Duncan: Can you give an example of the sort of things that were happening before you sort of pushed this forced communication, because I’m assuming that people… Based on what you’re saying, I’m assuming, before you put in the structure of the meetings, and the regular emails, and the reporting, and communication is that people probably weren’t talking to each other as well. Have you got examples of things that you can compare to that?

Emi: Yeah, it would often happen that we’d sign a new client, the contract would be signed and the product team had to create an account on the platform for the client. That would never happen, because there was no flow of information from the contracts from the commercial team to the finance team to the product team. You don’t think about that when you’re all in the same room, because you just go, “We’ve signed this client. Create an account for them,” but nobody did it to the other locations. By putting a bit more communication in place and processes in place, it solved that problem.

Duncan: What sort of tools have you been using to help communication? Obviously email makes sense, telephones, and video conferencing.

Emi: We use Trello a lot. We use a project management tool called Assembla, which is mostly used on the engineering and product side. Other than that, obviously we use CRMs and all that on the various teams. Various teams use the tools that they want to use on whatever needs they have. But to be honest, what works best still and I think it’s the most underrated tool in businesses is email. We’ve tried influencing people to start using tools like Slack or whatever else. And at the end of the day, it’s just so easy to send, read an email that people don’t just see the use of using other tools. That works for us really well. We do get a lot of email traffic, but it works. If it works, don’t fix it.

Duncan: Do you guys use instant messaging at all? Do you use video chat like we’re doing now or…?

Emi: We do. We use a lot of Skype. We use Google Hangouts. We use Google Chat. I personally use a lot WhatsApp with my management team. I have them all on WhatsApp and we have a group. We text there quite a lot.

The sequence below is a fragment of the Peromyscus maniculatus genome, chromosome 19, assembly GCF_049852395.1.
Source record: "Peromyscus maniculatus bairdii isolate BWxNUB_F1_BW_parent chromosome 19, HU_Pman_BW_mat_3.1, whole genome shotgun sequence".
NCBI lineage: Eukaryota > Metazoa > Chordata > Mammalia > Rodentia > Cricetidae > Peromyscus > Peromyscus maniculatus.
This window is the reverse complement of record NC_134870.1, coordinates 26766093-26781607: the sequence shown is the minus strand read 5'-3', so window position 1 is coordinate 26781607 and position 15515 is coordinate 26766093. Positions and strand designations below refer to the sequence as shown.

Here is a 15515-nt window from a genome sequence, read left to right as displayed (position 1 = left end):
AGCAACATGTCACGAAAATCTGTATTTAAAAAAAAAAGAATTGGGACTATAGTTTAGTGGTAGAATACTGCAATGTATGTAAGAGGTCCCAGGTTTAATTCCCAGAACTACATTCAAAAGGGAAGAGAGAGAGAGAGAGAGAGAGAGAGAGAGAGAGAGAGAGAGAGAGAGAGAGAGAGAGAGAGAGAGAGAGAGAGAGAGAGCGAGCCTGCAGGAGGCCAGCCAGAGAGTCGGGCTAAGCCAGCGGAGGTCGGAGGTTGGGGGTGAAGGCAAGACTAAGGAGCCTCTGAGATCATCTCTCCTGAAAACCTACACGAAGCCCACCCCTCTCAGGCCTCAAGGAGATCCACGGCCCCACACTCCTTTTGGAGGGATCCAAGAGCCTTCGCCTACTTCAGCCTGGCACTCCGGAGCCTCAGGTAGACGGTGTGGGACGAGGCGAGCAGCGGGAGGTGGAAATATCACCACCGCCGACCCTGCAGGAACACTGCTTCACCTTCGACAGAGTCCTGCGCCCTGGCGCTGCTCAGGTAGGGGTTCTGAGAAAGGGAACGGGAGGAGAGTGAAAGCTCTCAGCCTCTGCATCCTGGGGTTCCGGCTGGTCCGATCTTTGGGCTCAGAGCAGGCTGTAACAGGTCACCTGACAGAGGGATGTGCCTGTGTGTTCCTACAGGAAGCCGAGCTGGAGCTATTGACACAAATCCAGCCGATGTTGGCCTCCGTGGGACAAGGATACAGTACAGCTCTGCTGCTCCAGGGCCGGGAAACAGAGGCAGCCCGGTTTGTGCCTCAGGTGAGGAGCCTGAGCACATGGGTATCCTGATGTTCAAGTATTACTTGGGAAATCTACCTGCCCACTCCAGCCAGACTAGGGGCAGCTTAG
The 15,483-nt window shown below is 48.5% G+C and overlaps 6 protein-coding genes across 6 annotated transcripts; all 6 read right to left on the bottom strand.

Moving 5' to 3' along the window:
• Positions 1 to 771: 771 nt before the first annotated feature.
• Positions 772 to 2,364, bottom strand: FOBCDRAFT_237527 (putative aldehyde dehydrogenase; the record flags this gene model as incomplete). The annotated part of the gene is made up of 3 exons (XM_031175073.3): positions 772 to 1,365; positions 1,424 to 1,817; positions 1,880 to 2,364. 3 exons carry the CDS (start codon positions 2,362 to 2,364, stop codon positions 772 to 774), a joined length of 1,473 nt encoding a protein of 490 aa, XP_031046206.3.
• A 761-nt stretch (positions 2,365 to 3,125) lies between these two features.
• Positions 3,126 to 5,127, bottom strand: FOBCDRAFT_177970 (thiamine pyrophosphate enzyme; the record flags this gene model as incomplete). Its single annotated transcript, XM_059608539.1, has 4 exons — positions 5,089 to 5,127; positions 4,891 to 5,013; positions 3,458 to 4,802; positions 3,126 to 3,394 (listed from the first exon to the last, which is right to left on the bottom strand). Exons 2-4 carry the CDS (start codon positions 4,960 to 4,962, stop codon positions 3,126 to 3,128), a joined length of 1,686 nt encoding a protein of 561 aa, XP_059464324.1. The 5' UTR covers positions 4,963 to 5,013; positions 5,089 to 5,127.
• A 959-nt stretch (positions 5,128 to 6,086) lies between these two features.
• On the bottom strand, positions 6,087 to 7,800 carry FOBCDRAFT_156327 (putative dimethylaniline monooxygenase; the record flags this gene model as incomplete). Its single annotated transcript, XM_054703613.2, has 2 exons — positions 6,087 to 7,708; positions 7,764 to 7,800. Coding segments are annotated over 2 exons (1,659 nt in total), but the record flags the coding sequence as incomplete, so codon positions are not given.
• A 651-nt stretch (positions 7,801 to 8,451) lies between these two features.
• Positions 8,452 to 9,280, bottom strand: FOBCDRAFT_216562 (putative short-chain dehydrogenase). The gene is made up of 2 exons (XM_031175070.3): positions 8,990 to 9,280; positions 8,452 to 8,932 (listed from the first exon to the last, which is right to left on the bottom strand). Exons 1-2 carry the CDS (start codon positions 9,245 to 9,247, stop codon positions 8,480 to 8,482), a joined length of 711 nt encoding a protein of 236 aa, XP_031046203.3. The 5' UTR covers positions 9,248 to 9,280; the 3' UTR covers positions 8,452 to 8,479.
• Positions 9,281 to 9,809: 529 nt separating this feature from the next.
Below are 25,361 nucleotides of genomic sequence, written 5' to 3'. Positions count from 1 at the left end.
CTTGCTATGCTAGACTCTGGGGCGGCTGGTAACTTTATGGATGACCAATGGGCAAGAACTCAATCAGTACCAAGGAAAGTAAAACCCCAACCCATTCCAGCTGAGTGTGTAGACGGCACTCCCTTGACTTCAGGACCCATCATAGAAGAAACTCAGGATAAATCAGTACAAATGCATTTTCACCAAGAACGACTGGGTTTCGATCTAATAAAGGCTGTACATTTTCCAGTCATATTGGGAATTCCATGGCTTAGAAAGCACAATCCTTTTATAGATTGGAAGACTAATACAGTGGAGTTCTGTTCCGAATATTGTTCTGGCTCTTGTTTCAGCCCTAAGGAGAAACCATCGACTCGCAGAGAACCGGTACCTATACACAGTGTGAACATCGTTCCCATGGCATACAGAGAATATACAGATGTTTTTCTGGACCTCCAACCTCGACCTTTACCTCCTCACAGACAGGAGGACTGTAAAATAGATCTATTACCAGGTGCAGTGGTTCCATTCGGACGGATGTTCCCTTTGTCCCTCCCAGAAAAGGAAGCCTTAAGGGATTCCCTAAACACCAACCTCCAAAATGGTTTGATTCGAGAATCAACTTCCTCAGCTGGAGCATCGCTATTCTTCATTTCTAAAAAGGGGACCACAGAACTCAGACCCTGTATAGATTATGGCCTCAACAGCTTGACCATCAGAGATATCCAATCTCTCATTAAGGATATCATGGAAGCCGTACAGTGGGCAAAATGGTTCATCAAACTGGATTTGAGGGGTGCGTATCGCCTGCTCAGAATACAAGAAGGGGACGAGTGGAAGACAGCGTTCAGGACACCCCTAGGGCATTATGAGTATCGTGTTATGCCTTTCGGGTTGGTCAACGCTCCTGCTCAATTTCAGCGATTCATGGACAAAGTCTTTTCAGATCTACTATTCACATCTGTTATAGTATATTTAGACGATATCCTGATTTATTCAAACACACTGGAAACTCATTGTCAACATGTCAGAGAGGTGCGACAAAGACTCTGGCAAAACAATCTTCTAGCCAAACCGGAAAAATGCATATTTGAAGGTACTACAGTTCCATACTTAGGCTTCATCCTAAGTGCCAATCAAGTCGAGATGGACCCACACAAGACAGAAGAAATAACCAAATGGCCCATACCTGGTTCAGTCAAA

Duncan: Have you had any challenges actually getting people to adopt tools, new members coming to the team? The most common one I’ve heard as an excuse is either people who are maybe not hardcore technology-focused or people who are older, all these sort of typical stereotypes. Have you faced those?

Emi: You really have to give people a very good reason for using a tool, and then you need to ensure that the tool is actually simple enough that people get to actually use it. For example, our tech team uses this tool called Assembla and no other team in the company uses that tool, because it’s a pretty complex thing but everyone in the company uses Trello just because it’s such a simple thing to do and they have their different boards and they have their little cards and it’s just a no-brainer.

Duncan: Yeah.

Emi: Because we don’t have a lot of tools that people have to use, we haven’t had issues in on-boarding new people on the platform, in the company. As the organization grows, that may change or it may not. I think teams should be flexible enough to adopt new stuff as it becomes needed.

Duncan: Yeah, that makes sense. In terms of actually bringing people on, doubling the workforce in 12 months, what sort of induction processes have you guys brought in? Have you got one? How do you keep in culture? One of the things that we’ve been talking to people like the CEO of Moo [SP] and one of the things that comes through with all of these organizations on a regular basis is culture, culture, culture, and just making sure people understand where the company is, where it’s going. So there is a common vision and drive forward. How did you guys achieve that?

Emi: Yeah, so that was the second item on my list of three things that I think are really important when you have distributed teams. It’s pretty hard to maintain a culture that is the same across different offices, because you may have one office that works really hard as in late hours, and you may have an office that’s very productive, and you may have an office that’s really fun but one that’s kind of business-y.